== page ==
When you put those three biblical passages together you pretty much get what I’ve been trying to say about God during these last six years: (1) consider God, (2) love God, and (3) serve God.

All three passages presume, as the entire Bible presumes, that God is. We Christians presume that, too. But do we move beyond presuming to actually thinking about God? How much attentio…

Following Jesus: Out of the Tomb

(A sermon based on Mark 16:1-8 for Easter Sunday)

We have been following Jesus through all that he experienced during Holy Week. We followed him into Jerusalem on Palm Sunday, we followed him into Simon’s house (where he was anointed by an anonymous woman) on Wednesday, we followed him to the table on Thursday, and we followed him to the cross and the tomb on Friday. Now, on this Easter Sunday morning, we are going to follow him out of the tomb.

Interestingly, we are told less about Jesus’s resurrection than we are any of the other events at which we have looked. While we are given some wonderful and helpful stories about his post-resurrection appearances, we are told nothing of what actually happened in the resurrection. Oh, we know that he rose from the dead—and that’s enough—but we are told nothing of the process and we are given none of the details. There are good reasons for those intentional omissions. For one, no one actually saw what happened. For another, if someone had see…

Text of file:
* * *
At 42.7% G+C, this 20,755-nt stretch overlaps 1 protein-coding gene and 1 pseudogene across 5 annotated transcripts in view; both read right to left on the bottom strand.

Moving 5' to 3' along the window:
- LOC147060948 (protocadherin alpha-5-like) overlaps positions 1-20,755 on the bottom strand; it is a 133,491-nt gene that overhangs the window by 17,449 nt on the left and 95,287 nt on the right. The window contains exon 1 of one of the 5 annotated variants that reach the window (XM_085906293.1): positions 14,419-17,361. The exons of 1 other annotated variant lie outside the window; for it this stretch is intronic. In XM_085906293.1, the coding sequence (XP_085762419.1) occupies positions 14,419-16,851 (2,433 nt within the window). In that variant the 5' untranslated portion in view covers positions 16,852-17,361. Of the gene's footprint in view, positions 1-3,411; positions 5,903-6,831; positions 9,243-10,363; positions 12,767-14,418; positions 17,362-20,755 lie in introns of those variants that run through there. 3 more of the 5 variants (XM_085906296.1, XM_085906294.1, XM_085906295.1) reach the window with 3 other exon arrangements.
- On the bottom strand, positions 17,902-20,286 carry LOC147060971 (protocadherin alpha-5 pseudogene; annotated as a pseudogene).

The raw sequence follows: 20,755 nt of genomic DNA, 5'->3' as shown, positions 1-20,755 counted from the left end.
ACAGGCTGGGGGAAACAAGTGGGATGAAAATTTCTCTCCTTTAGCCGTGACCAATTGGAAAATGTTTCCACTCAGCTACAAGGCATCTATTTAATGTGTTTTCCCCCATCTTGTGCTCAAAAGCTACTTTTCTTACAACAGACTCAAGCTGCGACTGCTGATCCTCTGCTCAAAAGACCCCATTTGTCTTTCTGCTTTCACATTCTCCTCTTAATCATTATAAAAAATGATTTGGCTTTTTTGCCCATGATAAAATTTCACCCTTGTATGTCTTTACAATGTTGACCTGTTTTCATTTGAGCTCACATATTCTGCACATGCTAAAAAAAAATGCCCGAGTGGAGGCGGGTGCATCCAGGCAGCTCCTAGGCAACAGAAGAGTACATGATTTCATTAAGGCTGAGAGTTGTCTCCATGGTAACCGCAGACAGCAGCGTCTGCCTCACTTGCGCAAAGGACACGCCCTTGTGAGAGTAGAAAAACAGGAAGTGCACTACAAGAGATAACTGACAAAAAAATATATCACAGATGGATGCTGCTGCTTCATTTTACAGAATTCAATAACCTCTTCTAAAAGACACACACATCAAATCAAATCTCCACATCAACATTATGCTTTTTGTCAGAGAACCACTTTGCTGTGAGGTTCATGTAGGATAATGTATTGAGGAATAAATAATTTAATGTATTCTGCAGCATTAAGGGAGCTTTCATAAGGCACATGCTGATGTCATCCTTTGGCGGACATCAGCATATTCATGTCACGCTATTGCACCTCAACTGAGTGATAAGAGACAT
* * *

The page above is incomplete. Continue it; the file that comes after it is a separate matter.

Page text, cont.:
Following Jesus: All Along the Way

(An Easter sermon based on Luke 24:13-36)

It was the Sunday on which Jesus was raised from the dead and two disciples of Jesus—one was named Cleopas and the other remains anonymous—were walking from Jerusalem to Emmaus, a journey of some seven miles. Some of the women who followed Jesus had already encountered the risen Christ outside the empty tomb that morning and had told the eleven remaining disciples and “all the rest” about it. Evidently Cleopas and his friend were among “all the rest” because they knew all about the report. But they didn’t know what to make of it so they went ahead and left town. They were just walking down the road, burdened with sadness and disappointment as they talked about the awful crucifixion of their beloved rabbi.

Suddenly they were joined by a stranger who seemed oddly unaware of what had happened on the previous Friday. When he asked what they were talking about, they told him about the prophet Jesus of Nazareth and how they had hoped he might be …

Following Jesus: To the Tomb

(A Good Friday Meditation)

Today we follow Jesus all the way to his tomb.

We follow him as he is mocked and beaten and spit upon.

We follow him as he takes up his cross and begins the long walk through Jerusalem out to Golgotha.

We follow him as he stumbles under his burden until Simon of Cyrene is pulled out of the crowd to help him.